- Email me at once of technical difficulties over Zoom, but try to reconnect ASAP using other technology (Hotspot, cell-phone, call-in, etc.)
This class is structured so that it can only be successful with your attendance. Classes will be interactive, and will require you to come with questions, answers, and ideas to discuss. Students should notify me if they will miss class, although this does not excuse them from learning the concepts or turning in their assignments on time.
Missing more than two classes will result in noticeable penalties to students’ grade, in the form of -2% off the student’s final grade per missed class over two.4
Please coordinate with your fellow students to make sure someone takes notes during class if you will be unavoidably gone.
If you are attending remotely, attendance over Zoom will be required to count your participation. Attendance will be taken each class by taking a snapshot of the Zoom participant list; this may occur more than once per class. Students are expected to sign in to Zoom on time, as important issues are often introduced within the first few minutes of class. Tardies are thus treated as absences. If a student is found to be either absent or inactive on Zoom, they will be counted absent.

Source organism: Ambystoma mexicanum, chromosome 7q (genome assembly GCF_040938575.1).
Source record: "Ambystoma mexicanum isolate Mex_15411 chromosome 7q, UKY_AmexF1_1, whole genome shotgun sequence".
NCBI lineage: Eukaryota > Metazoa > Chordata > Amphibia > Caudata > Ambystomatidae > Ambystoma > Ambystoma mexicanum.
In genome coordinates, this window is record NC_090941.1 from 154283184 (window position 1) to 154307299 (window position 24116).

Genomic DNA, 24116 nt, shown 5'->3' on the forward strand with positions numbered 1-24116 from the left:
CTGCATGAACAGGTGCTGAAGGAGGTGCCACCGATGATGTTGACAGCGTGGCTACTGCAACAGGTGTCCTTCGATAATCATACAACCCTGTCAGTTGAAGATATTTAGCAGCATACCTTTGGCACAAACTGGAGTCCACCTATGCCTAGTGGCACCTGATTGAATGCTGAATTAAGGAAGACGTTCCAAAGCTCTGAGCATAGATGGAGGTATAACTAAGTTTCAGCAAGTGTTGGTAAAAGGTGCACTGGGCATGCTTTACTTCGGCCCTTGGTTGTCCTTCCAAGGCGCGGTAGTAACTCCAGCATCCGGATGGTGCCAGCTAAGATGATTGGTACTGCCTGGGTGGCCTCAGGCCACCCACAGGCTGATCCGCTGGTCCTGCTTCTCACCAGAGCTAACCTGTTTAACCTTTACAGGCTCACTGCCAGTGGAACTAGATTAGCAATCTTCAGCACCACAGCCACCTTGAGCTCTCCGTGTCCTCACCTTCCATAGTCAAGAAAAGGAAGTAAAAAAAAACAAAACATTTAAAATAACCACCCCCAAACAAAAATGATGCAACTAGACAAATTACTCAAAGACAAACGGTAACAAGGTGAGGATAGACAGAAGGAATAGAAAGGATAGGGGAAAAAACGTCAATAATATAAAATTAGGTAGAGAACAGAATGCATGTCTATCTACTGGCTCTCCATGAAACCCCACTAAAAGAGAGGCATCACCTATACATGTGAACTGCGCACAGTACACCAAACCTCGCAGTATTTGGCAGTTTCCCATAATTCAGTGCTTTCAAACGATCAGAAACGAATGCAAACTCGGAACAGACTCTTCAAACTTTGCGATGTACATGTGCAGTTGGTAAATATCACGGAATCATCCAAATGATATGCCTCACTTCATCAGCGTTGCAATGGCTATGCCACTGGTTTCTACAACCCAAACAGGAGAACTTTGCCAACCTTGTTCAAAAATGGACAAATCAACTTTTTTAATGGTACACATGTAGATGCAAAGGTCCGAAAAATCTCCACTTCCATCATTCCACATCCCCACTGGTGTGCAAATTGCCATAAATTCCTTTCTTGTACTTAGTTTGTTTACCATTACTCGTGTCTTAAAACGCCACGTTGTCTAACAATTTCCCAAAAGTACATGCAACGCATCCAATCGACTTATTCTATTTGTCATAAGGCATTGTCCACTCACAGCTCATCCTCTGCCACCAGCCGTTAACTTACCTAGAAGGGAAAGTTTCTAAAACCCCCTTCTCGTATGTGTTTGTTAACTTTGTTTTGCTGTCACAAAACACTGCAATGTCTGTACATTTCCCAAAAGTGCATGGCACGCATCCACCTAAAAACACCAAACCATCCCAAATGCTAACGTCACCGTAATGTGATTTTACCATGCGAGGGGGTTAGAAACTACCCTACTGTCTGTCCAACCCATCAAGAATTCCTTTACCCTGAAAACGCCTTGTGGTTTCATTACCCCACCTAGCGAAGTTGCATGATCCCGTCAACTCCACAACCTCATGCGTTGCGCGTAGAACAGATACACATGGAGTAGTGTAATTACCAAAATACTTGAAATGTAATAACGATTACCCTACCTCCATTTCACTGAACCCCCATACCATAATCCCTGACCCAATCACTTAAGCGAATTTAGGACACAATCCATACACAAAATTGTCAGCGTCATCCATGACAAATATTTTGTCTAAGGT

In the case of technical difficulty preventing your from attending via Zoom, please contact the instructor right away over email and explain the situation. Please try another means of reconnecting to zoom, such as over your cell-phone (by calling in or by using the Zoom app).
Attendance and participation in class activities is an essential part of the learning process, and students are expected to attend class regularly. Some absences are, however, unavoidable. Excused absences for classes will be given without penalty to the grade in the case of (1) a university-sanctioned event [ACD 304-02]; (2) religious holidays [ACD 304-04; a list can be found here https://eoss.asu.edu/cora/holidays ]; (3) work performed in the line-of-duty according [SSM 201-18]; and (4) illness, quarantine or self-isolation related to illness as documented by a health professional.